combatants" are American citizens and permanent residents of
the country. Consequently, having legal American citizenship
does not protect one's rights in the United States in Bush's
so-called "War on Terrorism."

Our concern in MECAWI is that the domestic and foreign policy
imperatives of the Bush administration not be used here in
our city to deny the rights of individuals and groups. On
October 15, 2003, the Federal Bureau of Investigation issued
a memorandum to over 17,000 law-enforcement agencies
throughout the United States indicating that the upcoming
national demonstrations held on October 25, 2003 in
Washington, D.C. and San Francisco should be monitored for
possible terrorism links. These demonstrations, which were
legally permitted gathering, were targeted for politica
surveillance and disruption on a national level.

According to the October 15, 2003 FBI memo: "While the FBI
possesses no information indicating that violent or terrorist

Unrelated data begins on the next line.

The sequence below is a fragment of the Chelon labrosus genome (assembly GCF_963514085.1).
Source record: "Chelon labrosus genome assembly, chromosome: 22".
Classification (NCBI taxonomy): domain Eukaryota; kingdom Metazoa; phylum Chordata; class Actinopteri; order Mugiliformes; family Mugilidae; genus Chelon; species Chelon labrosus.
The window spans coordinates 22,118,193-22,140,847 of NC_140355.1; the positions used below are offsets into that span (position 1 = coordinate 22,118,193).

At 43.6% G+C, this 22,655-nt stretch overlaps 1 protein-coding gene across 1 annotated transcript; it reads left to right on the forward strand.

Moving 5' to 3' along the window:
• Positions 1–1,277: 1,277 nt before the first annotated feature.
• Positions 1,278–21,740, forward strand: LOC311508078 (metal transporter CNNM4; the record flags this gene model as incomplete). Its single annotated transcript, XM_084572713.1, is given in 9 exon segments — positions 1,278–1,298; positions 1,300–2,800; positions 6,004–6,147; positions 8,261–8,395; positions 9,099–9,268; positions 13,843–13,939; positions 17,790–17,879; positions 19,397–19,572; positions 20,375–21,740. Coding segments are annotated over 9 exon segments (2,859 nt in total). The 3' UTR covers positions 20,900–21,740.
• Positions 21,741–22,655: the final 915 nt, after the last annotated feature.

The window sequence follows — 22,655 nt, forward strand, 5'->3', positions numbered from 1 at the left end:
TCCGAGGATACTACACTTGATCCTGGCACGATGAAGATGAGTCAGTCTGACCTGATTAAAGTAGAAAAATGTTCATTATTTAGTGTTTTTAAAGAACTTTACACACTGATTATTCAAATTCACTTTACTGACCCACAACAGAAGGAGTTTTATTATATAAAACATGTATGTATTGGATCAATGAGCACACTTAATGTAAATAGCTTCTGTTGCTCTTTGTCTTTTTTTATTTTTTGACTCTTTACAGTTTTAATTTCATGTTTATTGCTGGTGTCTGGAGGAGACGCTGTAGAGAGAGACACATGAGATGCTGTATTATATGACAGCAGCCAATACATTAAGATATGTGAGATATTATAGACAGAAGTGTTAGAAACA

activities are being planned as part of these protests, the
possibility exists that elements of the activist community
may attempt to engage in violent, destructive, or disruptive
acts." Such statements by the chief law-enforcement agency
in the country which is disseminated to police department
across the nation is extremely misleading and can cause
extreme harm to law-abiding citizens who wish to exercise
their democratic rights supposedly guaranteed under the first
and forth amendments to the U.S. Constitution.

Despite the issuance of a statement by the FBI denied such
actions were aimed at curtailing individual rights and